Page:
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The Dark Knight of the Soul? Chris Roberts on Heath Ledger's Untimely Death
Chris Roberts , July 25th, 2008 13:44

Has Heath Ledger's tragic death complicated our viewing of his final performance? Chris Roberts untangles the man from the clown.

Why So Serious?

Everyone’s getting quite carried away by the new Batman movie, The Dark Knight. Audiences are attending in record-breaking numbers and reviewers are hailing it as a cross between The Godfather, Fight Club and the second coming of Christ. One could not be happier for Christopher Nolan, one of the most likeable and articulate directors in Hollywood, and a dual-nationality American-Brit who had to leave London to make films as the UK film industry thought he was nothing special. To put this in perspective, the UK film industry recently came up with Donkey Punch, indisputably the worst film of all time.

In truth The Dark Knight is very good for a blockbuster, inventive and never boring, but short on emotion and hardly the Guernica it’s being hyped up as. What seems to have tipped reactions over the edge from merited praise to frothing hysteria is the performance of the late Heath Ledger as The Joker. Clowns are always scary, and before anyone had seen the film, rumour-mongers were chucking Oscars at the Australian actor’s ghost, talking his role up as an unholy fusion of Sid Vicious and Alex from A Clockwork Orange. In death, Ledger is suddenly the coolest movie star in the world.

Heath died in New York on January 22nd of this year, a coroner’s report announcing an “accidental overdose of prescription drugs”. He was twenty eight. He was the son of a very wealthy Perth family, the kind of family who name their child after Wuthering Heights’ Heathcliffe. His twin interests as a boy were sport and acting. He chose to pursue the latter, finding jobs in soaps and suchlike before moving to the US and beginning his rise to stardom as a handsome jock in Ten Things I Hate About You. After being pitched as a pin-up boy in A Knight’s Tale -”He Will Rock You” claimed the posters - he began to turn down obvious roles, taking risks in tougher movies like Monster’s Ball. It was Ang Lee’s Brokeback Mountain, where he played conflicted gay cowboy Ennis Del Mar, which proved he had real and very subtle acting chops. Candy and I’m Not There were further successes.

Heath Ledger as the Joker

When Nolan was asked why he chose Ledger to tackle The Joker, he said, “Because he’s fearless.” Ledger spoke of the role: “The Joker is the most fun I’ve ever had. He’s just out of control, with no empathy. He’s a sociopath, a psychotic, mass-murdering clown.” Preparing himself, Ledger lived alone in a hotel room for a month, perfecting his mannerisms and idiosyncrasies. He experienced acute insomnia, which is said to have contributed to his exhaustion and troubled state of mind at the time of his death.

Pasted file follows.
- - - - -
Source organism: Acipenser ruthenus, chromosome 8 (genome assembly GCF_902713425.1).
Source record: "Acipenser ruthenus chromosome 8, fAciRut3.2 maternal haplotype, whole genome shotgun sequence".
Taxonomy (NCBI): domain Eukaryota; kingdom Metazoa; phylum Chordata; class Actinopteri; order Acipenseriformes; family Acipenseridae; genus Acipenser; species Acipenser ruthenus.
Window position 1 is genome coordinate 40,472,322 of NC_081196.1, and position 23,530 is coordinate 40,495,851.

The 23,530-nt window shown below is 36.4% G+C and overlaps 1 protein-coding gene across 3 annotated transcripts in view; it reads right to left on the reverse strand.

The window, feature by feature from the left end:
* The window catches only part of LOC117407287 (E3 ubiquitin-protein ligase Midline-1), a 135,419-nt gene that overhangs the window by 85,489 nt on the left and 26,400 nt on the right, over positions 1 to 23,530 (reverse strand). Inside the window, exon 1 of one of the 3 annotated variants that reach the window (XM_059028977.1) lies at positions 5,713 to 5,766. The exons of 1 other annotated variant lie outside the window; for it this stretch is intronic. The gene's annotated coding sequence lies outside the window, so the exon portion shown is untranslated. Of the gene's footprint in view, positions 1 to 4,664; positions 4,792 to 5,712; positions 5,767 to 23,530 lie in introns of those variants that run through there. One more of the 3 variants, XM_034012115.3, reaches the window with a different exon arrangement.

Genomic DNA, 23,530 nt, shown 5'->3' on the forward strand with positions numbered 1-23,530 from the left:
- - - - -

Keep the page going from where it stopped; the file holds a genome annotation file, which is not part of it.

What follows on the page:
With his macabre laugh and smeared make-up, The Joker is that most useful of plot devices, an amoral agent of chaos. “You know the other thing about chaos?” he offers. “It’s fair.” He gets some other smart lines, like “I believe whatever doesn’t kill you simply makes you…stranger.” And, to Batman, “You see, you’re just a freak…like me.”

It’s probable that, given the timing, The Joker - rather than his shrewd, internalised performance in Brokeback Mountain - will be the role for which posterity remembers Ledger. While it’s a sharp, canny, turn, staying just the right side of camp, it’s still, to state a fact, comic book stuff. Never in a million years would someone be touted for an Oscar for a crash-bang-wallop superhero movie, were they not recently deceased. A studio insider unwittingly hinted at as much when discussing the film shortly after Heath’s death, telling Variety that, “The Joker character is dealing with chaos and death and life and a lot of dark themes. Now everyone is going to interpret every line out of his mouth in a different way….”

The Dark Knight Promo Poster

So let’s not read The Dark Knight as a kind of extended suicide note from a young actor, any more than if, say, Johnny Depp had been hit by a bus after finishing Sweeney Todd, we’d read his depiction of a murderous Cockney barber as revealing his true innermost soul. Heath is acting here, in a big loud film that’s bigger and louder than any one of its big loud characters, and doing it well. But he’s not trying to tell us something between the lines and nods and winks. He’s doing his job. His own long dark nights of the soul make an intriguing story, not least because many of them must have taken place in London, where he spent the weeks leading up to his death living in Islington and shooting a Terry Gilliam film in Blackfriars. But The Joker is not his coded suicide note, and neither is it the greatest acting performance in cinematic history.

Mythology is intensely seductive, especially when it’s glamorous and tragic. In an era though where the maxim “print the legend, not the facts” is taken as gospel, the most fitting mark of respect for Ledger would be to acknowledge a modicum of truth, something he aspired to in his work. It’s a fine performance, if too broad to be his best. It’s a good movie, too intentionally unrealistic to be The Truth.

For a different take on the film see Dan Curley's review of The Dark Knight

Click here for the review on Thrash Hits